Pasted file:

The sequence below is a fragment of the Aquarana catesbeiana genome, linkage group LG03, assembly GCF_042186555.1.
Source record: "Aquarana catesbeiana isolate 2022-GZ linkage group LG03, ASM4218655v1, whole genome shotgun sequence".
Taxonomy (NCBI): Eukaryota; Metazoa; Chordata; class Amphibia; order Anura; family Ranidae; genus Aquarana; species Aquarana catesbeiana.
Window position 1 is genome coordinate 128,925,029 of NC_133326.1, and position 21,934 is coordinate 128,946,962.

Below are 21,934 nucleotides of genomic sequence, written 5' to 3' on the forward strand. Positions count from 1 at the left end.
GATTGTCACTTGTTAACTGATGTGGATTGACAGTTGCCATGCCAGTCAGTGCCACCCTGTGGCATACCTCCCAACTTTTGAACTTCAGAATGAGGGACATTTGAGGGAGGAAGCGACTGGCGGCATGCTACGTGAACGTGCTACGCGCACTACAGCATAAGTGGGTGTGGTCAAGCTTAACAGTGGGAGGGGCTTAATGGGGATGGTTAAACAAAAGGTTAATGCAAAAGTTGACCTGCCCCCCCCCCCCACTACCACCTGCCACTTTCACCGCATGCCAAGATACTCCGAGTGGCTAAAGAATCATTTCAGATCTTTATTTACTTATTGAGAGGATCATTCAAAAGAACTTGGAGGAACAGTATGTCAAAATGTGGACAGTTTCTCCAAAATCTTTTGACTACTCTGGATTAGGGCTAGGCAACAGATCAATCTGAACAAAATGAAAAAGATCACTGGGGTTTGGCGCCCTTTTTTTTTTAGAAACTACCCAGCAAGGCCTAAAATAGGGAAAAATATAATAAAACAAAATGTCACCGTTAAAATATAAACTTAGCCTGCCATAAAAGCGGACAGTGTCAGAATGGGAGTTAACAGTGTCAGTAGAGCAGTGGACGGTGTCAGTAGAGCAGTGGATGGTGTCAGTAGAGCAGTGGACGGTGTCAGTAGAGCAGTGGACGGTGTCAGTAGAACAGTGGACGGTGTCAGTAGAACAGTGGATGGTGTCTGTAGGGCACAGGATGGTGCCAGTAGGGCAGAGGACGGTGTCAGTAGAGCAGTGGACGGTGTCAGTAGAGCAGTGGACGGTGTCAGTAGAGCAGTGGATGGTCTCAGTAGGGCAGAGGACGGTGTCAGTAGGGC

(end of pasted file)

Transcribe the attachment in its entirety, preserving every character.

The sequence below is a fragment of the Aquarana catesbeiana genome, linkage group LG03, assembly GCF_042186555.1.
Source record: "Aquarana catesbeiana isolate 2022-GZ linkage group LG03, ASM4218655v1, whole genome shotgun sequence".
Taxonomy (NCBI): Eukaryota; Metazoa; Chordata; class Amphibia; order Anura; family Ranidae; genus Aquarana; species Aquarana catesbeiana.
Window position 1 is genome coordinate 128,925,029 of NC_133326.1, and position 21,934 is coordinate 128,946,962.

Below are 21,934 nucleotides of genomic sequence, written 5' to 3' on the forward strand. Positions count from 1 at the left end.
GATTGTCACTTGTTAACTGATGTGGATTGACAGTTGCCATGCCAGTCAGTGCCACCCTGTGGCATACCTCCCAACTTTTGAACTTCAGAATGAGGGACATTTGAGGGAGGAAGCGACTGGCGGCATGCTACGTGAACGTGCTACGCGCACTACAGCATAAGTGGGTGTGGTCAAGCTTAACAGTGGGAGGGGCTTAATGGGGATGGTTAAACAAAAGGTTAATGCAAAAGTTGACCTGCCCCCCCCCCCCACTACCACCTGCCACTTTCACCGCATGCCAAGATACTCCGAGTGGCTAAAGAATCATTTCAGATCTTTATTTACTTATTGAGAGGATCATTCAAAAGAACTTGGAGGAACAGTATGTCAAAATGTGGACAGTTTCTCCAAAATCTTTTGACTACTCTGGATTAGGGCTAGGCAACAGATCAATCTGAACAAAATGAAAAAGATCACTGGGGTTTGGCGCCCTTTTTTTTTTAGAAACTACCCAGCAAGGCCTAAAATAGGGAAAAATATAATAAAACAAAATGTCACCGTTAAAATATAAACTTAGCCTGCCATAAAAGCGGACAGTGTCAGAATGGGAGTTAACAGTGTCAGTAGAGCAGTGGACGGTGTCAGTAGAGCAGTGGATGGTGTCAGTAGAGCAGTGGACGGTGTCAGTAGAGCAGTGGACGGTGTCAGTAGAACAGTGGACGGTGTCAGTAGAACAGTGGATGGTGTCTGTAGGGCACAGGATGGTGCCAGTAGGGCAGAGGACGGTGTCAGTAGAGCAGTGGACGGTGTCAGTAGAGCAGTGGACGGTGTCAGTAGAGCAGTGGATGGTCTCAGTAGGGCAGAGGACGGTGTCAGTAGGGC